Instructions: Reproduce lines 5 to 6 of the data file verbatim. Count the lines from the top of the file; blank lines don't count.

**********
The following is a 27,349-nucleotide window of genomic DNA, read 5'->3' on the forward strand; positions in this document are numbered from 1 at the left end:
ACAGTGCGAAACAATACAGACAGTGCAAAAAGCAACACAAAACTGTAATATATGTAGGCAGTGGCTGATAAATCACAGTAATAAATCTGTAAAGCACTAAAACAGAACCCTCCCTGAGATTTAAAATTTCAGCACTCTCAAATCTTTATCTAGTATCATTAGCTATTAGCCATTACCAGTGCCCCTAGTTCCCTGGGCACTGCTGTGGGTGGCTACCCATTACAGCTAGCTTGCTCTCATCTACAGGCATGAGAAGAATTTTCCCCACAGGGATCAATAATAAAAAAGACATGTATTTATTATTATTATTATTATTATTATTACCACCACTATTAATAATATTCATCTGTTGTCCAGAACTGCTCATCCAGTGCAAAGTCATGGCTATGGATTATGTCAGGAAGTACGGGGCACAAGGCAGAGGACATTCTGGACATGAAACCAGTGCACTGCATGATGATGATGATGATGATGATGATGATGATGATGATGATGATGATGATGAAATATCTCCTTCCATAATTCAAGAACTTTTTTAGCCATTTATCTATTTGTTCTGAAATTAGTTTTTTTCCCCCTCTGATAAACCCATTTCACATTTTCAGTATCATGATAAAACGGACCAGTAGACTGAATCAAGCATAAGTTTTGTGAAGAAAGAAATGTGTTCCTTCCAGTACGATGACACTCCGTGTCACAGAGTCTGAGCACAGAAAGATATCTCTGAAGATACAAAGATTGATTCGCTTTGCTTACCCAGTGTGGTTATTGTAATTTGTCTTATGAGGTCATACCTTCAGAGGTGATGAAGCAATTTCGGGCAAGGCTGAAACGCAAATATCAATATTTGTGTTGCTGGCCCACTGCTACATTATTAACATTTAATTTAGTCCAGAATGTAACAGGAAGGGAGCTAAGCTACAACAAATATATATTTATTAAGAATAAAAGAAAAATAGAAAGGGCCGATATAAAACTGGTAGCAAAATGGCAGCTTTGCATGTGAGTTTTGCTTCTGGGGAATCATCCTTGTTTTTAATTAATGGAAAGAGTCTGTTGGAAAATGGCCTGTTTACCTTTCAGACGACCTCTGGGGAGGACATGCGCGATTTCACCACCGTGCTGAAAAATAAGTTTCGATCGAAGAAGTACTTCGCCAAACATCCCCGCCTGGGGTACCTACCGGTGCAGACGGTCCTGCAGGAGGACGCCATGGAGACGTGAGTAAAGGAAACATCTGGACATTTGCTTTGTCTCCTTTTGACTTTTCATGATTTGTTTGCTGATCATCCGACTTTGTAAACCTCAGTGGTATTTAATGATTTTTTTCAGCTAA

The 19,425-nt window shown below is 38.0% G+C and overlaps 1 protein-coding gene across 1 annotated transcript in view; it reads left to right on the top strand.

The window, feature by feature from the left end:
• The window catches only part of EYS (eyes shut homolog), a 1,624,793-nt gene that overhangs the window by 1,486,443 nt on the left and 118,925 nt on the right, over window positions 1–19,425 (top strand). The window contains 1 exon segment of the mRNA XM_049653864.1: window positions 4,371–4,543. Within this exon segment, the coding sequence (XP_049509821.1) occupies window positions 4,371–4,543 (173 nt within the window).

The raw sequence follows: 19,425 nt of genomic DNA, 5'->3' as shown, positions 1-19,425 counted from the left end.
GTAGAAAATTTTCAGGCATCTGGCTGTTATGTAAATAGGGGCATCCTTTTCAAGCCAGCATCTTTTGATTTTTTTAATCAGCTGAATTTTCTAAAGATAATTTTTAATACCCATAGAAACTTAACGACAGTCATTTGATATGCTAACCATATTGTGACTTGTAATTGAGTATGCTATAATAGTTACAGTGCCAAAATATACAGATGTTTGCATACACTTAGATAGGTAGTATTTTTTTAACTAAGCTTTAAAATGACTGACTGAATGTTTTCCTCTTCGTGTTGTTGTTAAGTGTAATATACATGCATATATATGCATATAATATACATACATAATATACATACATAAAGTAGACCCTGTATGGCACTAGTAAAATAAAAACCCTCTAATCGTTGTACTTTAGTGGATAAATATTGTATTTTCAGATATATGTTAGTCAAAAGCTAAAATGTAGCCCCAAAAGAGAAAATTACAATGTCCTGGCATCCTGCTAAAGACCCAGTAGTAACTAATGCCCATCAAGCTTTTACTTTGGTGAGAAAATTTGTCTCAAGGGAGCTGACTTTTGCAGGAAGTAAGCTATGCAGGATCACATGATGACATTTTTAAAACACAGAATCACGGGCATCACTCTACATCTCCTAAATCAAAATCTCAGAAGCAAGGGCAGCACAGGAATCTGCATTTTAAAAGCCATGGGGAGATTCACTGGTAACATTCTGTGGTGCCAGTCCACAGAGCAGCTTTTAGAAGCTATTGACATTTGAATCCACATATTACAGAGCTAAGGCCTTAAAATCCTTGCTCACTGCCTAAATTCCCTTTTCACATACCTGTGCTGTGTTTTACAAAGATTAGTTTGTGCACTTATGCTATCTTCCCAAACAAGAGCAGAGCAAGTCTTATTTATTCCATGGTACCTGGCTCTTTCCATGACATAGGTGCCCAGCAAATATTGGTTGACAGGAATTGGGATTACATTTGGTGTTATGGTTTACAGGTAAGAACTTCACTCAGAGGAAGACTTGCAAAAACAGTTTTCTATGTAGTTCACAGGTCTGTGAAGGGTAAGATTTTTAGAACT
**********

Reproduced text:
• The window catches only part of EYS (eyes shut homolog), a 1,624,793-nt gene that overhangs the window by 1,486,443 nt on the left and 118,925 nt on the right, over window positions 1–19,425 (top strand). The window contains 1 exon segment of the mRNA XM_049653864.1: window positions 4,371–4,543. Within this exon segment, the coding sequence (XP_049509821.1) occupies window positions 4,371–4,543 (173 nt within the window).

The raw sequence follows: 19,425 nt of genomic DNA, 5'->3' as shown, positions 1-19,425 counted from the left end.